deleted

Nancy Reyes said...

Mothers and grandmothers and aunts and nannies have always been story tellers: That is how we "teach" our children about life. We tell them myths, fairy tales, stories of our religious heritage, the tales of our ancestors, the tales of heroism, and the folk tales of our family's history.

But I suppose she means women who tell the PC story of their "liberation" from the family and who get it published and become heroines to the left.

Kevin said...

Time magazine called Ferrante one of the 100 most influential people in 2016.

Well there you have it.

You can't just tell a story, it has to be one people want to hear.

chuck said...

It's certainly not realistic, but it works as fiction.

The only thing missing in those works is women. The fantasy women in the ranks usually act and think like men, so the upshot is a bunch of men with randomly assigned gender labels.

John Lynch said...

@Unknown

Yeah, that's why I'm with an indie publisher and sell on Amazon. That's where the market is.

The money spends the same.

Complaining gets a writer nowhere. Adapt and overcome. There have never been more ways to publish.

Nobody said...

Wait until all the books a digital and they decide what should and shouldn’t be read. It will make the Library of Alexandria look like a cigarette in the wastebasket.

Ingachuck'stoothlessARM said...

the penis mightier than the sword

Big Mike said...

There are lots of females writing made-up stories for a living; the field of journalism is full of women.

Quaestor said...

Since it was brought up a word about kendo — Obviously kendo translates to "way of the sword", but as a sport, it resembles actual combat perhaps even less than FIE fencing. Just as in fencing kendo involves defensive parries as well as attacks, but tsurugi, the martial art of the bokken as well as actual swords, the combatants keep at a greater distance and attack with wide sweeping cuts. Because the katana was both very expensive and comparatively fragile Japanese swordsmen sought to avoid sword-on-sword clashes if possible. They typically held the sword high and basically behind their CoG, waiting for the opportunity to inflict a fatal cut. In kendo, the combatant holds the shinai at waist level pointing at the opponent, and he scores by striking a valid target. However, those strikes are not the drawing cuts that katanas are so noted for.

alanc709 said...

My favorite female SF/fantasy author has been Katherine Kurtz for a long time. Mainly for her Deryni novels. She pretty much invented historical fantasy in the 70's.

John Lynch said...

I love digital books. They never go out of print. I don't have to worry about my publisher printing books. Try finding old SF books not written by the big authors. Once out of print, they're gone unless you find them in a used book store. Worse, you don't even know what existed. Finding new authors was often random chance.

chuck said...

Amazon indie market seems to be male dominated to an extreme,

I disagree, the big sellers are romance and juveniles, usually on kindle unlimited. Most romance is written by women, and there is a large niche of romantic fantasy/SF.

Bill Peschel said...

Amazon indie market seems to be male dominated to an extreme,

This would be very difficult to tell, since pennames are allowed. Just as it would be difficult to tell the race of the author.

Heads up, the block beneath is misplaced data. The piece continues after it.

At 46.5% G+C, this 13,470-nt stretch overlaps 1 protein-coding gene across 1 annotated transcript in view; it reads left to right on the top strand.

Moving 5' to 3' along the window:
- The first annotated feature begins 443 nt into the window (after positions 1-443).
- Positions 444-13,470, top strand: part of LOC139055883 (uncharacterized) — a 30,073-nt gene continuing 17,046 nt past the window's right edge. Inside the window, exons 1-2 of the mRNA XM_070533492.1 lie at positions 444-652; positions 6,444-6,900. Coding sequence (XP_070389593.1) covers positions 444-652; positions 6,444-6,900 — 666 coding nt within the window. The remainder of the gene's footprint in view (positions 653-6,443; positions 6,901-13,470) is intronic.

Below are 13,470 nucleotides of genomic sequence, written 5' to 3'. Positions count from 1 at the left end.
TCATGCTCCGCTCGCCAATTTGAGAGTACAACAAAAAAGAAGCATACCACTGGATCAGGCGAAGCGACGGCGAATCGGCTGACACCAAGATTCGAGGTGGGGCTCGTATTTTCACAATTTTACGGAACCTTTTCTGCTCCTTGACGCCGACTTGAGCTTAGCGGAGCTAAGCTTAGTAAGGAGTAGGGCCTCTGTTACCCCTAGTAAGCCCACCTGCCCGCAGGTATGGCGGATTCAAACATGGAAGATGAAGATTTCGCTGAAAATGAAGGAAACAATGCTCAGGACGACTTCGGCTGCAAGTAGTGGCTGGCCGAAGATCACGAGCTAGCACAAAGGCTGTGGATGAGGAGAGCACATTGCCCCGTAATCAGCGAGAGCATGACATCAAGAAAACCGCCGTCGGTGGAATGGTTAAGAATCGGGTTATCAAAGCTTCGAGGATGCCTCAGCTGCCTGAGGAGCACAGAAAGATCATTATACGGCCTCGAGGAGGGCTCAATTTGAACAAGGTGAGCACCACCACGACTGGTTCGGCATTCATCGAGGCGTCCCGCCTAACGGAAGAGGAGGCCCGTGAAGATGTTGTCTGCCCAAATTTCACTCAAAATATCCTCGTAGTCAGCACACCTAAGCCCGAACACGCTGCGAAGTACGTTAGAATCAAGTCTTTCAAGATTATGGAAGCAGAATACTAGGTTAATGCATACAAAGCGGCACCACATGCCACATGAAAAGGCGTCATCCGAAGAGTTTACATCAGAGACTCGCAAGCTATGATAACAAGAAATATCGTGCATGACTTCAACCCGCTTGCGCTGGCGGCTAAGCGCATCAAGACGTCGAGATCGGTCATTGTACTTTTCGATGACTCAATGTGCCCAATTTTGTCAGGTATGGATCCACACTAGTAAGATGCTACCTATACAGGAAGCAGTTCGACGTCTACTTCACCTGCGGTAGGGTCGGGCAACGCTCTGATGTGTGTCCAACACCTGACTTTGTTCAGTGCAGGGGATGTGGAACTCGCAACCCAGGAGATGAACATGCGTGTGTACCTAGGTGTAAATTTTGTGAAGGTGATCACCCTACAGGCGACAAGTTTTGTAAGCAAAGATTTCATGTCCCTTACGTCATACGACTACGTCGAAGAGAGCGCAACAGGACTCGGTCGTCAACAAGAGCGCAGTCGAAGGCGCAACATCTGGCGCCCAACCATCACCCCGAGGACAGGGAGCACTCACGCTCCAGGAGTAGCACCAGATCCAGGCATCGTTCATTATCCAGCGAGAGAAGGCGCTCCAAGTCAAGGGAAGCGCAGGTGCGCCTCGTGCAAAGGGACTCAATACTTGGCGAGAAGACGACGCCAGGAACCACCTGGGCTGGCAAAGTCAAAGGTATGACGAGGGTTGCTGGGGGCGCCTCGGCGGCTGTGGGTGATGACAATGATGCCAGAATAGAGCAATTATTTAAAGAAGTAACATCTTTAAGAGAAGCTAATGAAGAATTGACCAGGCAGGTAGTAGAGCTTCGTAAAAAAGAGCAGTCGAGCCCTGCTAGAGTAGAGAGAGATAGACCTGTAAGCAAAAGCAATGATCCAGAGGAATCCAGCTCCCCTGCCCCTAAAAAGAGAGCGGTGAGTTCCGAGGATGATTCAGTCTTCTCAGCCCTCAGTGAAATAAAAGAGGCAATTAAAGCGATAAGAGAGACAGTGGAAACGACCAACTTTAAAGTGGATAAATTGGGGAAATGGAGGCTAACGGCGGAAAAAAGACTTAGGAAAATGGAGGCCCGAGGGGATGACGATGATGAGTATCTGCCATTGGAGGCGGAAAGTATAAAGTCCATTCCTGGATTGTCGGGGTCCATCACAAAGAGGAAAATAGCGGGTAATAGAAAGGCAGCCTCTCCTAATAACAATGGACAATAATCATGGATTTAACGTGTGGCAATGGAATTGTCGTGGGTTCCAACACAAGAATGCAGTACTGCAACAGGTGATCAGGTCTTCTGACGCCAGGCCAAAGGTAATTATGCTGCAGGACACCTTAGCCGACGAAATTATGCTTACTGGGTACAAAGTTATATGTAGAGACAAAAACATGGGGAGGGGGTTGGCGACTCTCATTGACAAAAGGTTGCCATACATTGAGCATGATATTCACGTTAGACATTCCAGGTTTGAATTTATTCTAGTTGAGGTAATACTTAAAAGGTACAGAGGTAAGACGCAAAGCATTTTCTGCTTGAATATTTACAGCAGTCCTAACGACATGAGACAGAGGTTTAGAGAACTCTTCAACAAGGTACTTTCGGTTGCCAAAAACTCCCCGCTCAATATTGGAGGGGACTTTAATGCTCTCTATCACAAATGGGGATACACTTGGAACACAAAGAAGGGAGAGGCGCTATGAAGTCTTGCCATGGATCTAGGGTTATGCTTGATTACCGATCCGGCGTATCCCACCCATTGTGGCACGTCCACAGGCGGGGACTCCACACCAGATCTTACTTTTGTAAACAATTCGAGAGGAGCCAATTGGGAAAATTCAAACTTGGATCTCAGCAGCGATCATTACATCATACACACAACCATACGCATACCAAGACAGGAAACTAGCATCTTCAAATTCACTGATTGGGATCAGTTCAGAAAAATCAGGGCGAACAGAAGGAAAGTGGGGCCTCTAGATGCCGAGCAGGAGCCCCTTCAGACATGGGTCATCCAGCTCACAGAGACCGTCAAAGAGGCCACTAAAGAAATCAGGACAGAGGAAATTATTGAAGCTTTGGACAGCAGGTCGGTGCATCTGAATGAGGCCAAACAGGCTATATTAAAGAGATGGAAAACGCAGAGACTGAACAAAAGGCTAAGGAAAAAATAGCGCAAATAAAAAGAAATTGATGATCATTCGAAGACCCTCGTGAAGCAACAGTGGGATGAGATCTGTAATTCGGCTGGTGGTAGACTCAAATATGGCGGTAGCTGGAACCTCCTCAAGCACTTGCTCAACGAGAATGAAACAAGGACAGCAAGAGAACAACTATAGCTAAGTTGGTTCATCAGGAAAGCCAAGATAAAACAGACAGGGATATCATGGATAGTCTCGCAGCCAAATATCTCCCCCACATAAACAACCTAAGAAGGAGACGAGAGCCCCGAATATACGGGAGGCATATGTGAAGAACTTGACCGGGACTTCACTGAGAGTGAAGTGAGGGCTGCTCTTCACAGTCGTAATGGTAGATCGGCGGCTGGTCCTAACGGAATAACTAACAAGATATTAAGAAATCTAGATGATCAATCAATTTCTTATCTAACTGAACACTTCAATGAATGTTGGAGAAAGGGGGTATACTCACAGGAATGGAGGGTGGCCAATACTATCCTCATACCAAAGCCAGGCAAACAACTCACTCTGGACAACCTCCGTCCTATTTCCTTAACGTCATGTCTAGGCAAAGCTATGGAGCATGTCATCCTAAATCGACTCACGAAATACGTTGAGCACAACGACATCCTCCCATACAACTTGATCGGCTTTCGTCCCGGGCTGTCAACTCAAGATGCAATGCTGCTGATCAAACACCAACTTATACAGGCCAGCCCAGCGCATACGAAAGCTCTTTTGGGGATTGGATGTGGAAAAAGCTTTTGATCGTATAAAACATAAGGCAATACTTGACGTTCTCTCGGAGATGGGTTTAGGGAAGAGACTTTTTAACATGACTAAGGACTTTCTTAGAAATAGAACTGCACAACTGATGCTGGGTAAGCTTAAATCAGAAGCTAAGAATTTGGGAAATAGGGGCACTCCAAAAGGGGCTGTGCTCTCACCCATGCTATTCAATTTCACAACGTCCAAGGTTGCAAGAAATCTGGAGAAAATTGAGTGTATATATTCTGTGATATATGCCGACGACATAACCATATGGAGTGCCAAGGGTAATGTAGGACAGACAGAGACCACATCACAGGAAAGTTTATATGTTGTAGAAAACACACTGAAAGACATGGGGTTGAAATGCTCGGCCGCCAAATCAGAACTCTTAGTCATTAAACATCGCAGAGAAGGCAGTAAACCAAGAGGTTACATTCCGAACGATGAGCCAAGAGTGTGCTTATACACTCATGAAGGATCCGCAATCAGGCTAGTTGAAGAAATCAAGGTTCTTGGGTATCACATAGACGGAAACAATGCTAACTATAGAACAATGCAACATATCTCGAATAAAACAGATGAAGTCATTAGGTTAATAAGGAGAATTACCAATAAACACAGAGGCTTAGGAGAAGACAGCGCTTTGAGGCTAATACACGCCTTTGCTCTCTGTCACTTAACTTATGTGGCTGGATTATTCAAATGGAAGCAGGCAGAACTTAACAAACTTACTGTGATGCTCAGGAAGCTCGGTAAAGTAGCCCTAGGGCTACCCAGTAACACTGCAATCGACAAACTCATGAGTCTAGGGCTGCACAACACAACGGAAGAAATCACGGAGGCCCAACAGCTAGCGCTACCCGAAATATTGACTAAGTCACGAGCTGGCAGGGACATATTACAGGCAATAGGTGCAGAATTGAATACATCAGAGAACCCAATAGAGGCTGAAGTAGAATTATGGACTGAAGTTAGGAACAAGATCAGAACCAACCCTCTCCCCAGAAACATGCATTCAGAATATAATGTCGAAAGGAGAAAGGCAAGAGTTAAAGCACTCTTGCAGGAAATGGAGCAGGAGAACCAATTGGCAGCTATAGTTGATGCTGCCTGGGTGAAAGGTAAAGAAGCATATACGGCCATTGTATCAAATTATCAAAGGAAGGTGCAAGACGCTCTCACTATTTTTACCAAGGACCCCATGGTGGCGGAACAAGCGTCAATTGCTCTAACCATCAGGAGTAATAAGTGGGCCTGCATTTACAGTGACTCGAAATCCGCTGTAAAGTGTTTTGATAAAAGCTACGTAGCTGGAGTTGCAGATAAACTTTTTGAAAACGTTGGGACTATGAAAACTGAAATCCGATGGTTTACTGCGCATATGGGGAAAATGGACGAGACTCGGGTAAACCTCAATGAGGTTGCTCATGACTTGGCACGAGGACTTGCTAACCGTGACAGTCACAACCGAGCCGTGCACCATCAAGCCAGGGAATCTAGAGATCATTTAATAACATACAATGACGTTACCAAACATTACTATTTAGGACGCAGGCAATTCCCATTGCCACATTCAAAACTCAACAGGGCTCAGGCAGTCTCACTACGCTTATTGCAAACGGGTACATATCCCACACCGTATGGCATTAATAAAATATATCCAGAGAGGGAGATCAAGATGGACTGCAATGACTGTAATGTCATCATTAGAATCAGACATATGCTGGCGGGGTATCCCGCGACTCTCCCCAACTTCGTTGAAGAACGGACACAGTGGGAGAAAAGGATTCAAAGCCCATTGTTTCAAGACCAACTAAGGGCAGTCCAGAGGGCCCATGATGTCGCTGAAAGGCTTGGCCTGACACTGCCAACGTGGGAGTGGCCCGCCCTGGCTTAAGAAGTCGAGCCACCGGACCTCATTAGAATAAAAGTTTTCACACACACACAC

What is true is that there is no obstacle to publication through Amazon, either books or ebooks. Even people whose books shouldn't have been published. That is the strength and weakness of indie publishing.

Big Mike said...

According to Wikipedia Elena Ferrante has written approximately a half dozen books. Only 219 to go to catch up to Nora Roberts.

Unknown said...

What is true is that there is no obstacle to publication through Amazon, either books or ebooks. Even people whose books shouldn't have been published. That is the strength and weakness of indie publishing.

True that.

However you can generally tell the real stinkers from the product description blurb, and if that's borderline, the "Look inside" will clue you in.

Michael K said...

She pretty much invented historical fantasy in the 70's.

A huge series in historical/fantasy fiction is the "Outlander" series. I have read a couple. The story of the author is pretty interesting. She decided to see if she could write a novel.

Jean Auel has also had a huge career writing her novels of prehistory fiction, beginning with "Clan of the Cave Bear" I was driving back from Seattle to LA in the 80s with two of my kids. I had a series of cassettes of the "Clan" book. The kids were enthralled with it and, when we arrived home, ran into the house to listen to the end.

Unknown said...

Blogger chuck said...
Amazon indie market seems to be male dominated to an extreme,

I disagree, the big sellers are romance and juveniles, usually on kindle unlimited. Most romance is written by women, and there is a large niche of romantic fantasy/SF.


That's why I added "at least in SF" after the comma.

Fantasy is a different genre (though with a large reader overlap) as is Romance.

However, what I should have said is something like "The Amazon indie marketplace gives men the opportunity to write books for men that wouldn't be published by the big publishers".

There are a *lot* of those, but there are also a lot of women authors as well.

Lindsey Buroker comes to mind. She generally writes light second world fantasy, usually with a romance subplot where the heroes banter back and forth in a way Americans are no longer allowed to do. Fun stuff. Mia Archer writes funny, media aware, lesbian superheroes and they're not political or angry about anything. (Well, giant robots and mind controlling worms are sore spots).